Imagine trying to explain to a Jew living in the 1400’s that, one day, we will see with our own eyes that it is possible to capture our every waking movement on something called “film,” or that a private conversation between two business partners may be surreptitiously recorded on “tape,” “CD,” and now, “digital memory,” only to be played back months later in a court of law, landing both of them in a federal penitentiary. In terms of man’s ability to create such machines, the idea would have been laughable.

But as the long galus carried on, and our simple faith in the notion of an all-seeing, all-hearing, all-powerful God began to erode, Hashem inspired man to create devices that would demonstrate the ease with which movement and sound can be captured and stored for future viewing or listening. Conventional thinking now dictates: if man can create such technology, certainly He who created man has the means to “see,” “hear,” and “write” all of our actions in a “book.”   

In the same vein, recent developments in computer coding and DNA decoding make it easier for us to think of our reality as the three-dimensional output of a letter-based coding interface. Just as the pictures on a computer screen or digital camera are graphic expressions of a long string of coded software, the world as we experience it with each of our five senses, is, in reality, an output of the letters of the Alef Beis arriving from beyond this finite, physical world.    

It is fitting to speak of the letters as “arriving” based on a teaching of the Alter Rebbe of Lubavitch, Rabbi Shneur Zalman of Liadi zy”a. The Rebbe taught that the word “os” (אות), meaning “letter,” shares a root with the Aramaic word “osa” (אתא), “to arrive,” because everything in creation arrives from somewhere beyond (see his Torah Ohr, Mikeitz). But that somewhere, it turns out, is actually a Someone, and that Someone is constantly weaving particles of physical matter out of the primordial letters of creation because He wants to have a relationship with you.

Climbing the Letter-Ladder

For centuries, our Sages chose to identify the most elemental forces in creation as “the twenty-two letters of the Alef Beis.” But why? This was long before we knew how to speak of “code” or “software.” If so, what were they trying to convey? Wouldn’t it have made more sense to speak of creation as emanating from some other materia prima, as did the alchemists or the Greek philosophers?

Once we acknowledge, however, that letters inform the rudimentary phonemes of speech (the basic building blocks of all conversation), we will have no trouble understanding their intention.

To be sure, describing the Divine medium for creation in terms that are evocative of human communication is a radical statement about the nature of our purpose here on Earth. Declaring that the universe is animated by letters is just another way of saying that physical creation is Hashem’s bid at conversation with us, and that He is daring us to climb the letter-ladder of creation which leads back up to Him. In a way, then, the opening verse of the Torah—the creation of the eis (א-ת) of the heavens, and the eis (א-ת) of the earth—seems to be suggesting that our every interaction with Hashem’s World, is, in reality, an interaction with Hashem’s Word.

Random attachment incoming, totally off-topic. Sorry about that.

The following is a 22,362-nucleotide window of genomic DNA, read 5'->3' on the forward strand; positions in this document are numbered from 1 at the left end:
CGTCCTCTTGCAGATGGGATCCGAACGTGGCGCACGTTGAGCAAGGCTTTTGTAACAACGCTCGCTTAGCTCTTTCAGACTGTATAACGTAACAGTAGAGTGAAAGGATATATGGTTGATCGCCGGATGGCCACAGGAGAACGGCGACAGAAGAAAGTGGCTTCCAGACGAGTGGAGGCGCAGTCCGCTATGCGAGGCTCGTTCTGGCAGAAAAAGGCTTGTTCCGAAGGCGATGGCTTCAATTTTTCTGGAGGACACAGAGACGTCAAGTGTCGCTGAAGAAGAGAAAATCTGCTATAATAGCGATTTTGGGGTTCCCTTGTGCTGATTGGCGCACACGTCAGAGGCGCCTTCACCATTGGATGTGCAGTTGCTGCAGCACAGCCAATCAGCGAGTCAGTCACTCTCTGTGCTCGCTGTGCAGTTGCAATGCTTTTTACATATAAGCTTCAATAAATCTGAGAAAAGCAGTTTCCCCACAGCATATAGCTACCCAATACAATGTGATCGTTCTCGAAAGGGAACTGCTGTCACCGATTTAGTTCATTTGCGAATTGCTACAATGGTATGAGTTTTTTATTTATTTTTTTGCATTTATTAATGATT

The World is Filled with Ways to Possess Him

The genuine aim of the first chapter of Sefer Bereishis, then, is to set the stage for what is about to come. As each of the Ten Utterances is spoken, the ethereal speech of the Holy Ancient One gives way to physical reality—light and darkness, sky and oceans, mountains and valleys, grasses and trees, birds and bees, fish and a wide array of wild and domesticated animals. Each of these is another potential point of connection between the Creator and His world.

The words of the celebrated tzaddik, Rabbi Simcha Bunim of Pershischa zy”a (1765-1827), come to mind. In the posthumously published collection entitled Kol Simcha (Tehillim 104, Os #2), we find a novel interpretation of the verse from Psalms, “Malah ha’aretz kinyanecha – the world is filled with Your possessions” (ibid. 104:24). Generally, the pasuk is taken to mean that the world and all that fills it are, in truth, the private property or personal effects of the Almighty. After all, every manner of form and substance ultimately belongs to the Creator.      

As the Rebbe sees it, however, the words, “Malah ha’aretz kinyanecha – the world is filled with Your possessions,” also mean something more: “The world is filled with countless ways to possess You.” Creation does not merely belong to Hashem; it leads us back to Him. Every molecule in creation beckons us to a relationship—or rather, The Relationship—waiting to be possessed.

An Exercise in Communication